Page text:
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     May 7, 2009
US debt on default path
By W Joseph Stroupe

Big government rescues on Wall Street and elsewhere, domestic stimulus plans, toxic asset replacement plans, and new government programs to address a wide range of other longstanding problems are causing the United States budget deficit to skyrocket.

More than US$12 trillion has already been committed and/or spent in this crisis, with the current year's budget deficit projected to reach, or exceed, nearly $2 trillion. The US Treasury is flooding the market with new issuance of debt, while the chances appear increasingly slim that the huge and ballooning deficit will be brought under control anytime soon. With all this spending, we're guaranteeing that huge and persistent tax increases will be

 

enacted down the line to pay for it all. That will trounce economic growth and is an enormously ugly prospect.

The US dollar will inevitably bear the full and ferocious brunt of the decidedly hyper-inflationary policies of Washington, notwithstanding the Federal Reserve's empty promises to reverse such policies swiftly to protect the currency when inflation inevitably rears its ugly head again.

All the while, the strongest evidence indicates that when economic recovery finally arrives, it will be feeble at best for years to come. So the financial and economic sectors won't be able to withstand any promised rapid reversal of Washington's hyper-inflationary policies. But nor will the dollar be able to withstand the option of leaving such policies in place. Washington is therefore setting up the most colossal catch-22 imaginable for the dollar and for the US economy. With the Fed then hamstrung by its own shortsighted and reckless policies, we could well see the arrival of hyper-stagflation. The dollar cannot survive such a scenario intact.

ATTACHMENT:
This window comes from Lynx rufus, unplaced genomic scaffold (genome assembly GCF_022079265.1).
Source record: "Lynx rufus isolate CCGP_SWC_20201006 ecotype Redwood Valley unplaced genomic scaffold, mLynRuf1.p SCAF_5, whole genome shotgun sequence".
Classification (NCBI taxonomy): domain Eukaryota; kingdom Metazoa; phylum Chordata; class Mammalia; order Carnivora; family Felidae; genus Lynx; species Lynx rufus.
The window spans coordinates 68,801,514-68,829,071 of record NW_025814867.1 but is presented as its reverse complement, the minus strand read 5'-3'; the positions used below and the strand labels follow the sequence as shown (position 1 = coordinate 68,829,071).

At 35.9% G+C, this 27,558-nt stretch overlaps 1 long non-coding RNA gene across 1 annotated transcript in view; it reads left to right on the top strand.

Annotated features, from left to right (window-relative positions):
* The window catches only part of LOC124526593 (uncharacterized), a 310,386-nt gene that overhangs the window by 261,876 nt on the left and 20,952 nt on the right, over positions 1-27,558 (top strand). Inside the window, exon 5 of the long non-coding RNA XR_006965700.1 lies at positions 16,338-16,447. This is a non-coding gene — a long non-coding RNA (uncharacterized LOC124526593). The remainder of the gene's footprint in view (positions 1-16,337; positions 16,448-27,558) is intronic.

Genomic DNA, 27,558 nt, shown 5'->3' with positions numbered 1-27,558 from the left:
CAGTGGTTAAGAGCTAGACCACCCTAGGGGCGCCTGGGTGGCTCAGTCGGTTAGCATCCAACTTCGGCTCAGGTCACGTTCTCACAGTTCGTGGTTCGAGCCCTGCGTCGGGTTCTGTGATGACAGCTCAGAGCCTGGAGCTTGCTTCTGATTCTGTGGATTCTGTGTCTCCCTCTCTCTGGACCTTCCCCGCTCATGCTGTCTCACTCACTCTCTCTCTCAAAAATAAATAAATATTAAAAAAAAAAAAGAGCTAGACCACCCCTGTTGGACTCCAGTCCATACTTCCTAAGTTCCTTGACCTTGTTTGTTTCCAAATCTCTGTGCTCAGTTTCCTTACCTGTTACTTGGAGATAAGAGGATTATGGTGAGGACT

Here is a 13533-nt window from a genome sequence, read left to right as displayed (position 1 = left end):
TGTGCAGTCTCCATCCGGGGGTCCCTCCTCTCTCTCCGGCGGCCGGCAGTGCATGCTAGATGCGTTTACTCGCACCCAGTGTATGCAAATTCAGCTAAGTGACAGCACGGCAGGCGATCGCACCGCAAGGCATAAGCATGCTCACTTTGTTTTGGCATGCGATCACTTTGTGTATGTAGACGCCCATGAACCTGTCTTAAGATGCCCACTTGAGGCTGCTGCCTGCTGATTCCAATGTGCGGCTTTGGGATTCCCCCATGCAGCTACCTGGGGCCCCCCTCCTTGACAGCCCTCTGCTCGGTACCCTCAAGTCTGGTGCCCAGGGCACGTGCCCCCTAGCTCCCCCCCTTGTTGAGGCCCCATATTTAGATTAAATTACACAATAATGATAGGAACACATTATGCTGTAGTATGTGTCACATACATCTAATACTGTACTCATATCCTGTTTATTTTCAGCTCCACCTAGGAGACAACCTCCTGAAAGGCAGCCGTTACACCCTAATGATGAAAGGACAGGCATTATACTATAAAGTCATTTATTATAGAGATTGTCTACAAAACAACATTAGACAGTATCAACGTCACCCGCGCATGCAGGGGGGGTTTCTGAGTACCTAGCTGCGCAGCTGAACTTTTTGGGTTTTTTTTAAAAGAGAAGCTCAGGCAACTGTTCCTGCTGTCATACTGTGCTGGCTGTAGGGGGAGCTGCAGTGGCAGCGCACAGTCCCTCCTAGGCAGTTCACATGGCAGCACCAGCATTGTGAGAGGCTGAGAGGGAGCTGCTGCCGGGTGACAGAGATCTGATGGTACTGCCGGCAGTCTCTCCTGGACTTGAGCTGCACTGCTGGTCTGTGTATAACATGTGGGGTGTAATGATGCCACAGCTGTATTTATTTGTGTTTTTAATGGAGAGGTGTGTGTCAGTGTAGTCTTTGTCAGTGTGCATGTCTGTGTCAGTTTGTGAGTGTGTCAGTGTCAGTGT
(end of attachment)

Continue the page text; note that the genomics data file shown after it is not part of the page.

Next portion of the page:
Unless you've been hiding out in a cave somewhere, you know that the big financiers of the US Treasury, namely China and its Eastern partners in Asia and the Middle East, have soured on the dollar's future beyond the short to medium term. They've entirely lost faith in the ability of the US to really get its monetary, financial and economic houses in order before the repercussions of shortsighted policy come home to roost with a vengeance. They're preparing new solutions that will take two or three more years to fully enact but which will shove the dollar aside toward the margins of international finance and international monetary policy. The handwriting is therefore on the wall for dollar-denominated financial assets.

This grim assessment for such assets, including even those considered the safest, namely sovereign US debt, is no surprise to the savvy and informed investor. This fact is borne out by taking a look at the skyrocketing costs of insuring US sovereign debt. The market for credit default swaps (CDS), a form of derivative that insures against default, has seen these costs escalate very rapidly as the government pours money into the spending plans mentioned above, buying toxic assets, non-performing assets, troubled assets, and otherwise questionable assets and shares in collapsing "zombie" banks on Wall Street.